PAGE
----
Understanding Employee Benefits and key developments in the employee benefits field and items of interest to our clients. MORE

I blogged a few months ago about an employer who had to pay more than $83,000 in penalty, attorneys’ fees and costs for failure to give a proper COBRA notice for a dental plan. I warned employers that failure to maintain adequate procedures for COBRA compliance can be costly. That amount pales in relation to a recent federal district court decision awarding a penalty of $1,852,500 to a class of employees to whom timely COBRA notices had not been sent. The amount is to be divided equally among all class members so each class member will receive $2,500. In addition, the class will be entitled to attorneys’ fees yet to be awarded, but likely to be substantial in amount.

In this case, the employer, Visteon Corporation, outsourced its COBRA administration but did little or nothing to audit or monitor the COBRA processes. Visteon’s records were so bad that it took the company seven years to discover that 711 individuals could be excluded from the class because they had in fact received a timely COBRA notice. Although former employees complained about not receiving COBRA notices, Visteon had no process for capturing or following up on those complaints.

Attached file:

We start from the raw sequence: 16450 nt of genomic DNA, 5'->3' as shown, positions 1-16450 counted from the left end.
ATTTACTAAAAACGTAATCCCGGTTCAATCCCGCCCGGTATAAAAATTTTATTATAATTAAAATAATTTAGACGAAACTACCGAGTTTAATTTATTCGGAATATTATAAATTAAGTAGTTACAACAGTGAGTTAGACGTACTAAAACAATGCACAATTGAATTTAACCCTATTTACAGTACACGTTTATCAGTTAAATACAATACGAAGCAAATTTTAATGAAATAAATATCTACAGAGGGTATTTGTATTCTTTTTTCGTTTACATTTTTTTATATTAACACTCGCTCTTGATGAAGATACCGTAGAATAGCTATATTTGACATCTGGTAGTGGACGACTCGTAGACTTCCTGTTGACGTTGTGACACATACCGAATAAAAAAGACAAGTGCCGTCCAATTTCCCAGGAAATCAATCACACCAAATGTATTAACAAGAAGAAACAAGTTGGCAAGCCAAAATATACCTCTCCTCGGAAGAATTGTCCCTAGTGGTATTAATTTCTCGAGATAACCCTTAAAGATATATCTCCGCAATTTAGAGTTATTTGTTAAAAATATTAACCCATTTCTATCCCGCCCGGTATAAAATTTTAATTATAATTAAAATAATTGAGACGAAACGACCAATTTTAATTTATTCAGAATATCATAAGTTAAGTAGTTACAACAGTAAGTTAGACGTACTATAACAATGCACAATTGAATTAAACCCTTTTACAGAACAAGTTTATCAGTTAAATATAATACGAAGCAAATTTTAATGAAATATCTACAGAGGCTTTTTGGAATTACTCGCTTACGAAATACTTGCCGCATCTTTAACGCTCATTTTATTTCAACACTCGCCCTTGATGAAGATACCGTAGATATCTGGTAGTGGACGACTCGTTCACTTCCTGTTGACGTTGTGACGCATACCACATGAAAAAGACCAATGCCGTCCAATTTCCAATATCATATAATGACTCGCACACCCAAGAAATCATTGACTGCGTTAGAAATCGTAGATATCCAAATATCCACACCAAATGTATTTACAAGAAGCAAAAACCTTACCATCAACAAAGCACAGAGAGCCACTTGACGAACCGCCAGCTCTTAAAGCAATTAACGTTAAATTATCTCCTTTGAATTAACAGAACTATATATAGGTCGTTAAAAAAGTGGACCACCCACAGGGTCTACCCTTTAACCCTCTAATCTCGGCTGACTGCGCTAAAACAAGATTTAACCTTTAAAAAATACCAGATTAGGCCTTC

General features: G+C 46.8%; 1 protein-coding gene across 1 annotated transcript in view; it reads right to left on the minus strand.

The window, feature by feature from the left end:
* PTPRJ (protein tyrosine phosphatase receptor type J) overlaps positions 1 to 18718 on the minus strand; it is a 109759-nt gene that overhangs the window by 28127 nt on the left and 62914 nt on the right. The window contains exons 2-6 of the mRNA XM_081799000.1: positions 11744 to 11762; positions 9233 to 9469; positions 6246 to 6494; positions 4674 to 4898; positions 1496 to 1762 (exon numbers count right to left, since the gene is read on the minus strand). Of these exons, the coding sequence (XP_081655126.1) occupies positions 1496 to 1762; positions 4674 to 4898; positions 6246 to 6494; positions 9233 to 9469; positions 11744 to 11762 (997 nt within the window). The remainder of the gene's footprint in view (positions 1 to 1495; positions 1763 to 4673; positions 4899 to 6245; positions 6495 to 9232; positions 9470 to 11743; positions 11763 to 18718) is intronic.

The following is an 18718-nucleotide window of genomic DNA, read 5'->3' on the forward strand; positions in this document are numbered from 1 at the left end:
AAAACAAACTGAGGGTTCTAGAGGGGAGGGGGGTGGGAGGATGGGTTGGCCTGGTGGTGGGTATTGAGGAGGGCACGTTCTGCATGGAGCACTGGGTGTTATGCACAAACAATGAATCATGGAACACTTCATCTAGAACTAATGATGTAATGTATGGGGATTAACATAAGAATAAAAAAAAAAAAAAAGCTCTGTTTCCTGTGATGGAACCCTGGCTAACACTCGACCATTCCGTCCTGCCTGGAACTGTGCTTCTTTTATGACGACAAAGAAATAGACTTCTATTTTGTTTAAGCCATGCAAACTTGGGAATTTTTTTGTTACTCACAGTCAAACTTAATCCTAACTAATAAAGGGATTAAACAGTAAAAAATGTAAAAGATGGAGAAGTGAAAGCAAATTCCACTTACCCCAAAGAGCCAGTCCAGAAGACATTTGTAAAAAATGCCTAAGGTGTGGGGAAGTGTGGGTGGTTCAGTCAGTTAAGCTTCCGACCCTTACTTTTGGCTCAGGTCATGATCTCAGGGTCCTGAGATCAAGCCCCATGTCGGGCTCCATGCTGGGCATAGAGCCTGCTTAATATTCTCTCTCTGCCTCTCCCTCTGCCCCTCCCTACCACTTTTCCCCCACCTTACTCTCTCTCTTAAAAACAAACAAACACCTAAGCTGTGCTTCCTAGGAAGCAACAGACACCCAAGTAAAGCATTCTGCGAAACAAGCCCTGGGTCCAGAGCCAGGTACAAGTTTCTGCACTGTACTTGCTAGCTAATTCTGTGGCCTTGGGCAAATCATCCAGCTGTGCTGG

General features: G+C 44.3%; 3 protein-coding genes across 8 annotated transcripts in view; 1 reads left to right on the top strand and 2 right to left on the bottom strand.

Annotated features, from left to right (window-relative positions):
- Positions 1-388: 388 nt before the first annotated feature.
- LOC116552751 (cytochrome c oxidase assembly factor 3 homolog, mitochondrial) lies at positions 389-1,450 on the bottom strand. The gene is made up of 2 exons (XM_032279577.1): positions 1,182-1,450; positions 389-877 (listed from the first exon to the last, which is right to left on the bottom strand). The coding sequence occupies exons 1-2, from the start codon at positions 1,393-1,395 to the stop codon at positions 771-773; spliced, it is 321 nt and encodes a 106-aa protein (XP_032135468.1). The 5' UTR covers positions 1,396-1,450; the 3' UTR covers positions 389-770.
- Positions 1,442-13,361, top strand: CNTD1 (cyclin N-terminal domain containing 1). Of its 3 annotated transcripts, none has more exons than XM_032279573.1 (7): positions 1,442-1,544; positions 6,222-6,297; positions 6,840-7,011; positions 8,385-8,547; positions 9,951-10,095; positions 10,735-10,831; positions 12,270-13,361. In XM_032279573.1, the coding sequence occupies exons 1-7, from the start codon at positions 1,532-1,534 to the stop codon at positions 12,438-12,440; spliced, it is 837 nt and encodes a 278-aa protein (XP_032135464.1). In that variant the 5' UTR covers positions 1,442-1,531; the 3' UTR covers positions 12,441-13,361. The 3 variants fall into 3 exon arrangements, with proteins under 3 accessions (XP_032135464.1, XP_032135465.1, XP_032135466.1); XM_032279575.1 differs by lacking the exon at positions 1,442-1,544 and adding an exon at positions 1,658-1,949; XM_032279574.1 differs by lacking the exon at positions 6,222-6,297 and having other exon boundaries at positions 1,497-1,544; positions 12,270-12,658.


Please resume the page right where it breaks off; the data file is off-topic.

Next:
During the time period in question, there were different payroll administrators, benefits administrators, and COBRA administrators. There was little coordination among the administrators and no real oversight by Visteon. Visteon did some initial quality assurance testing but never did any follow up testing to make sure that notices were handled properly.

Courts have discretion to impose a penalty of up to $110 a day for failure to provide a COBRA notice. In this case, the court wanted to send a message to Visteon that its failure to monitor its COBRA processes was unacceptable. In the court’s view, the company can afford to pay both the penalty and the reasonable attorneys’ fees.

The lesson for employers:  Administering COBRA is a fiduciary duty of health and dental plan administrators. A failure to maintain adequate COBRA processes or to monitor third parties to whom COBRA processing is delegated can be quite expensive.

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